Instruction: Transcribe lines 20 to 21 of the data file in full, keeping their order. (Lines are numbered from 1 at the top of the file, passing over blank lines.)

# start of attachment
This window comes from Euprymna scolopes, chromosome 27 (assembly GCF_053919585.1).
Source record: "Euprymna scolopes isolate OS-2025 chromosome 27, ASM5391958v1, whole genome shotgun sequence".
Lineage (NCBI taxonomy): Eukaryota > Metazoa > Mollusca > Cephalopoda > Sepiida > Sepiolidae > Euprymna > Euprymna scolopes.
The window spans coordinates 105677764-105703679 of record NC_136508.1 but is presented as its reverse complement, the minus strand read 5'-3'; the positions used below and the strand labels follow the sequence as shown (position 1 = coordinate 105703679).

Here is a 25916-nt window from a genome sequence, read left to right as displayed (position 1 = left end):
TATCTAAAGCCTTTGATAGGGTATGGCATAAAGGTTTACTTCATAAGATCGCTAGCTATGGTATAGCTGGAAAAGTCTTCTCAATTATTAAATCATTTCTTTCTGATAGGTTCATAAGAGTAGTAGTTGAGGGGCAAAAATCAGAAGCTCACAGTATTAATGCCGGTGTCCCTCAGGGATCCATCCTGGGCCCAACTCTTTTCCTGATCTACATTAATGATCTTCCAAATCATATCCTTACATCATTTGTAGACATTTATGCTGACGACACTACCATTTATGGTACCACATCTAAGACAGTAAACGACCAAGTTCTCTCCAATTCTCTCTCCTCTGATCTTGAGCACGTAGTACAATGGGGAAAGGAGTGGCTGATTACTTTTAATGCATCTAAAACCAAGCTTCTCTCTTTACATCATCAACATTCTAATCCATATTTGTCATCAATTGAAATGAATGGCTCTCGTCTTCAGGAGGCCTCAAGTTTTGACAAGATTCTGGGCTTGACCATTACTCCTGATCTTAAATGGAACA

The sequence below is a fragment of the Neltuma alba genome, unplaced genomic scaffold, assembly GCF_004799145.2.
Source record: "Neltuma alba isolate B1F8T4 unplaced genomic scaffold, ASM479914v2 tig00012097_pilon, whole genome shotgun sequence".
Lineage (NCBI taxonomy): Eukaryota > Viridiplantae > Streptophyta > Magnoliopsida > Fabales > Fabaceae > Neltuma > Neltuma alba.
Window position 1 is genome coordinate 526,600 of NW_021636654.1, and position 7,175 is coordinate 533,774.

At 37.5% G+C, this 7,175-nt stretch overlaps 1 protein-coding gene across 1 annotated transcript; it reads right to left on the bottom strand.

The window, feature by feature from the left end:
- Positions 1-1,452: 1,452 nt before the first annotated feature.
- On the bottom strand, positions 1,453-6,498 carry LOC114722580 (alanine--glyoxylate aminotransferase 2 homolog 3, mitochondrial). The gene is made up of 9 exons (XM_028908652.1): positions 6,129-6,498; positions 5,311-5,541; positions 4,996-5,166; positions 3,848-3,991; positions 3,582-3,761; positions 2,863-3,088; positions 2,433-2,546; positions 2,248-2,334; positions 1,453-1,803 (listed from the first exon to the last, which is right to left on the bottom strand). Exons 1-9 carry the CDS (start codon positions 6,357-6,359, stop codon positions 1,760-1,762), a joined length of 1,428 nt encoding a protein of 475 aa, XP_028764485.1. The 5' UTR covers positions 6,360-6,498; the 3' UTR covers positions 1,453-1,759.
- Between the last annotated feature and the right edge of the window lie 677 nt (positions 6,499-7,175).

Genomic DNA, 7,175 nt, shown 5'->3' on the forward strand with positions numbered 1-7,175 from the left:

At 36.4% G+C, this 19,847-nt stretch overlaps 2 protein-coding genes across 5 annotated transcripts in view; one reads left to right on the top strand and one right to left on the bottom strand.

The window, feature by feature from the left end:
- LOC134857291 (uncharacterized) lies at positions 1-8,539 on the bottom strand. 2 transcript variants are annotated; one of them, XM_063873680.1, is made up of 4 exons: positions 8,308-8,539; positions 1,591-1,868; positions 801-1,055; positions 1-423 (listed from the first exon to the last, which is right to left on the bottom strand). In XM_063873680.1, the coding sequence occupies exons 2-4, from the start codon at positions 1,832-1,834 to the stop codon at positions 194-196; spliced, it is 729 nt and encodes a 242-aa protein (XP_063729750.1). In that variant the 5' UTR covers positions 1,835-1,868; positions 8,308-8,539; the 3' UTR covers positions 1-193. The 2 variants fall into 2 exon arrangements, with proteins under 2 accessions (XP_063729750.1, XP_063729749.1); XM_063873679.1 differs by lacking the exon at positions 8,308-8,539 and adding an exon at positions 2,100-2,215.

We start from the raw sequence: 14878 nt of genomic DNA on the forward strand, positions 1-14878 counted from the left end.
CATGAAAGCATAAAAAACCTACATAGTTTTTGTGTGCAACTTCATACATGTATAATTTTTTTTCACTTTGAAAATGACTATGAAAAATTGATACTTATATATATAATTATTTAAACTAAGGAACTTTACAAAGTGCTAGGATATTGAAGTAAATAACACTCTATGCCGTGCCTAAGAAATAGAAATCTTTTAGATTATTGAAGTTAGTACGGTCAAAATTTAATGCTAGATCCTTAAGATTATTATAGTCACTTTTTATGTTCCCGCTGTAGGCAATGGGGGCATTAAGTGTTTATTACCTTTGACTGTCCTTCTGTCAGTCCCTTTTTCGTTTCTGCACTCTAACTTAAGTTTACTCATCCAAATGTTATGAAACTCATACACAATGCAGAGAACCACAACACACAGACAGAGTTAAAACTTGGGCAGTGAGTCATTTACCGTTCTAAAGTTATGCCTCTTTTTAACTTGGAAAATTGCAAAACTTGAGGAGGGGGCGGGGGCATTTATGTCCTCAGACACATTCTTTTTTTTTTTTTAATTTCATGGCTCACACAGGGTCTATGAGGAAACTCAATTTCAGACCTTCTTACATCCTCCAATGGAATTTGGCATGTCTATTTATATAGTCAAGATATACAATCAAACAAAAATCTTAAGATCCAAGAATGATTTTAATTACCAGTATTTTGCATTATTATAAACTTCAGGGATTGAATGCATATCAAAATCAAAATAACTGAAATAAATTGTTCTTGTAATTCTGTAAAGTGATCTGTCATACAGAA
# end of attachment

We start from the raw sequence: 14878 nt of genomic DNA on the forward strand, positions 1-14878 counted from the left end.
CATGAAAGCATAAAAAACCTACATAGTTTTTGTGTGCAACTTCATACATGTATAATTTTTTTTCACTTTGAAAATGACTATGAAAAATTGATACTTATATATATAATTATTTAAACTAAGGAACTTTACAAAGTGCTAGGATATTGAAGTAAATAACACTCTATGCCGTGCCTAAGAAATAGAAATCTTTTAGATTATTGAAGTTAGTACGGTCAAAATTTAATGCTAGATCCTTAAGATTATTATAGTCACTTTTTATGTTCCCGCTGTAGGCAATGGGGGCATTAAGTGTTTATTACCTTTGACTGTCCTTCTGTCAGTCCCTTTTTCGTTTCTGCACTCTAACTTAAGTTTACTCATCCAAATGTTATGAAACTCATACACAATGCAGAGAACCACAACACACAGACAGAGTTAAAACTTGGGCAGTGAGTCATTTACCGTTCTAAAGTTATGCCTCTTTTTAACTTGGAAAATTGCAAAACTTGAGGAGGGGGCGGGGGCATTTATGTCCTCAGACACATTCTTTTTTTTTTTTTAATTTCATGGCTCACACAGGGTCTATGAGGAAACTCAATTTCAGACCTTCTTACATCCTCCAATGGAATTTGGCATGTCTATTTATATAGTCAAGATATACAATCAAACAAAAATCTTAAGATCCAAGAATGATTTTAATTACCAGTATTTTGCATTATTATAAACTTCAGGGATTGAATGCATATCAAAATCAAAATAACTGAAATAAATTGTTCTTGTAATTCTGTAAAGTGATCTGTCATACAGAA